So how do you make sure you don’t over consume omega-6 fatty acids? First, you can ask your doctor to test your omega-3 to omega 6 ratio to see where your body is at.
Second, you can also stop eating animal products. This drops the amount of omega-6 fatty acids in your body. If you eat a no-oil, whole food, plant-based diet that is low in nuts and seeds, your ratio of omegas should be just fine.”
Protein anxiety is real! After all, it's one of the first questions folks may ask you when you say you're going plant-based: "But what about protein!?"
Good news: it is easy to get enough protein on a plant-based, without even trying! Actually, it is VERY difficult to become protein deficient, unless you are not consuming enough calories. Here's a simple protein calculator to show you just how much (or really, how little) protein you actually need.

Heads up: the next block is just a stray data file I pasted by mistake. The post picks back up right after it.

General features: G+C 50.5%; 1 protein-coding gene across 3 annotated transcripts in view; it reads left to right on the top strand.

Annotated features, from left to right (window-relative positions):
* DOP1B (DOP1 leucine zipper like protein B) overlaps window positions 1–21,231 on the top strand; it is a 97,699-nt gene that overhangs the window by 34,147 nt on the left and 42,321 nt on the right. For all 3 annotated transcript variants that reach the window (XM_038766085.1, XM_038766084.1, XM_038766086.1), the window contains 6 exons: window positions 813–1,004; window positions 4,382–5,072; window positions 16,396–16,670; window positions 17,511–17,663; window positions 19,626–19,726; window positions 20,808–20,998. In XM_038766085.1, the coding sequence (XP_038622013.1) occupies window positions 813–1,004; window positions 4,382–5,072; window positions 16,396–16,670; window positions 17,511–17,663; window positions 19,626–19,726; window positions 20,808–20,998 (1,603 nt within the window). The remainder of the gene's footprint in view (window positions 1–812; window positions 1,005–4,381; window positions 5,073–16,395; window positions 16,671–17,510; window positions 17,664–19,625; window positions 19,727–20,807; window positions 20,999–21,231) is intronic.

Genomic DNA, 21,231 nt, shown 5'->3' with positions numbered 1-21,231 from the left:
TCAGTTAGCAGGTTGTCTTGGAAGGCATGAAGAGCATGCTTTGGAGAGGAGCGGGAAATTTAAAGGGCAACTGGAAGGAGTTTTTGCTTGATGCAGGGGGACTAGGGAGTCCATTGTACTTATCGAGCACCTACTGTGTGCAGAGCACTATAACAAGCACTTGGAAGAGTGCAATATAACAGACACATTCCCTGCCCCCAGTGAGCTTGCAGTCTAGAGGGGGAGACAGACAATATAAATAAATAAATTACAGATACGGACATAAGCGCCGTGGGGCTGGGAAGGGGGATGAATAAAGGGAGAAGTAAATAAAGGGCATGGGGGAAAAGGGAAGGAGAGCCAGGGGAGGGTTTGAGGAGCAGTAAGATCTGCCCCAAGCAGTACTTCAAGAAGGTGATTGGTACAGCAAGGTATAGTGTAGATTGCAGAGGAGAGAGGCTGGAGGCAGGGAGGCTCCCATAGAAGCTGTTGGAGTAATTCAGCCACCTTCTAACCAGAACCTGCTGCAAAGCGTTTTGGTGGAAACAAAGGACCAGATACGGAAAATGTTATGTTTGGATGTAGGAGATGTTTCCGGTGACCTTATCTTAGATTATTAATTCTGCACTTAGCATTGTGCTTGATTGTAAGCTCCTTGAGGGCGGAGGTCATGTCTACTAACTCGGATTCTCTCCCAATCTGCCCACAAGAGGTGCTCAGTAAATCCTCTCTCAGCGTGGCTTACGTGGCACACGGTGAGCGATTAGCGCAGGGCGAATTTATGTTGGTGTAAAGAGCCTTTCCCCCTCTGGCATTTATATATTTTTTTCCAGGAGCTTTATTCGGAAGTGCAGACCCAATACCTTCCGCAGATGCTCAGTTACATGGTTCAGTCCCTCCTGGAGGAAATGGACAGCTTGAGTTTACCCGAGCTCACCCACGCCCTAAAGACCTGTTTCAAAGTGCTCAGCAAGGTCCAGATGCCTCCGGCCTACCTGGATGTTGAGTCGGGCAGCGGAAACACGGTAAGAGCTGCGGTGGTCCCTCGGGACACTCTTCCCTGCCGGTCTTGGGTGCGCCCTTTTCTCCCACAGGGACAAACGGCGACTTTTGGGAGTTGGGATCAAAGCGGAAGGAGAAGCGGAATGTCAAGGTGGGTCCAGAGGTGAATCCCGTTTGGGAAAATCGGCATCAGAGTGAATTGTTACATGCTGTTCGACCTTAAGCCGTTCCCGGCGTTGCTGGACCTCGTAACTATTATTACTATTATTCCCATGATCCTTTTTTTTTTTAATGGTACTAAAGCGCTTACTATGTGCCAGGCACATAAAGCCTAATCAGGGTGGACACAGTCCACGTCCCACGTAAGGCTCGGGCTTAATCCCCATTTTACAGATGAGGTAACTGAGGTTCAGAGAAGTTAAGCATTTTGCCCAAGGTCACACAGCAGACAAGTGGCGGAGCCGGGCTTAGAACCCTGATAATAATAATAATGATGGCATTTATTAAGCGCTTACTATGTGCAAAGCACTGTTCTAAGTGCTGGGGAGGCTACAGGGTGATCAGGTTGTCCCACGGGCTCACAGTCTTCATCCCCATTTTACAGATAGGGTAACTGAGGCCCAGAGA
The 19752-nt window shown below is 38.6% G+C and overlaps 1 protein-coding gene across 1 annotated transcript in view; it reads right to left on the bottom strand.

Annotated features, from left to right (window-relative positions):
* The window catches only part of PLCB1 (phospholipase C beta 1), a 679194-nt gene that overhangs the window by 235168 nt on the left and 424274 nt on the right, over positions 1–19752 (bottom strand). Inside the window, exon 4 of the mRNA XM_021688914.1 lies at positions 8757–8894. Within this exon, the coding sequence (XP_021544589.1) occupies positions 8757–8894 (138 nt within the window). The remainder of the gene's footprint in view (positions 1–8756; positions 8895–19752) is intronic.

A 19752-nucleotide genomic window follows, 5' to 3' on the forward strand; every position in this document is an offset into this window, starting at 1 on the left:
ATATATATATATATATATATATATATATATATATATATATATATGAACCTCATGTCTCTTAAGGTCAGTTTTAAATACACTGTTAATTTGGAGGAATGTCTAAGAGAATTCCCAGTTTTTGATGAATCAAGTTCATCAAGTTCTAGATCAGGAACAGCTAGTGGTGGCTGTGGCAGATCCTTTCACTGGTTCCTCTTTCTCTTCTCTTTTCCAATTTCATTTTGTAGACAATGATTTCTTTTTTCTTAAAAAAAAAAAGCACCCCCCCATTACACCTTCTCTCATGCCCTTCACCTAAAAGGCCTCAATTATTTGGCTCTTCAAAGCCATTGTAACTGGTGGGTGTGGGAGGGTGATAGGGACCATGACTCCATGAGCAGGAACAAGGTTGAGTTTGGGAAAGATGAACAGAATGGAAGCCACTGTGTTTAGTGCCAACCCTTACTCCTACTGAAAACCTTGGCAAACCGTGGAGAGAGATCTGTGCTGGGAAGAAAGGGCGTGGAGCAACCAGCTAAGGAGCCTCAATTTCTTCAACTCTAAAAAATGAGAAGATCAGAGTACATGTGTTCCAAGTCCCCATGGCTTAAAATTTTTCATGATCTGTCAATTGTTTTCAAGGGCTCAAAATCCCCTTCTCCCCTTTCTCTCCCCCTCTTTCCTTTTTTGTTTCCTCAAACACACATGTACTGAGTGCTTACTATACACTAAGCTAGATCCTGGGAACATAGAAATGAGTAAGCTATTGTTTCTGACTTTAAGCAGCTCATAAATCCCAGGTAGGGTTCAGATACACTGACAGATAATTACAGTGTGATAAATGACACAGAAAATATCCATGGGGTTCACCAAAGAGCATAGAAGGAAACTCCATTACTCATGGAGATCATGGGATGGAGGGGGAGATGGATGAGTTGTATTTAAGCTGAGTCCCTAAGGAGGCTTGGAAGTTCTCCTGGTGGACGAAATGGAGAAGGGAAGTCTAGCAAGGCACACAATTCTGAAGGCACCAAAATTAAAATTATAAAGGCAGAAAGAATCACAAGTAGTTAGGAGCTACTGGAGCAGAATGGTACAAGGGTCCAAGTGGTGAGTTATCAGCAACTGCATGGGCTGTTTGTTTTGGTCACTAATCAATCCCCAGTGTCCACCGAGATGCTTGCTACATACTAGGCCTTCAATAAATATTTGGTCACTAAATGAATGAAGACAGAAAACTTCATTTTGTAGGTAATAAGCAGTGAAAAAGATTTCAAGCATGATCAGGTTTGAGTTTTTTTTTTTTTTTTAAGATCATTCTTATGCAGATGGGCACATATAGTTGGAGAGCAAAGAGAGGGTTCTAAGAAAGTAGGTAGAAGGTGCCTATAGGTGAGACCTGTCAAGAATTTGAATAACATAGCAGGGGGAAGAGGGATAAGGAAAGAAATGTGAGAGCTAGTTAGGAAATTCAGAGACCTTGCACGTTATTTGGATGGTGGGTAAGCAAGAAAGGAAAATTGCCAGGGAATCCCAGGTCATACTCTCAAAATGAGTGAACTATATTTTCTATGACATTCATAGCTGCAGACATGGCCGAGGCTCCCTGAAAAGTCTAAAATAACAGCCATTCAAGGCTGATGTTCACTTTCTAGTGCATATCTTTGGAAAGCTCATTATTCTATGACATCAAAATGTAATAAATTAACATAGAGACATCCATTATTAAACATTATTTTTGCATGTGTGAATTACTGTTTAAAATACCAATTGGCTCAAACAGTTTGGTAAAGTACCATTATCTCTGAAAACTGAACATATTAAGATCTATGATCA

Yep! Most plant foods are rich in iron. Some of our favorite: leafy greens, beans, fruits, and seeds.
Did you know that plant-based calcium absorbs 2X more effectively than animal-based calcium? And there are loads of plant-based sources of calcium you can add to your diet (chances are you're eating most of these already!).
Caroline is a plant-based chef, recipe designer, and whole food plant-based nutrition educator, with a Plant-Based Nutrition Certificate from the T. Colin Campbell Center for Nutrition Studies.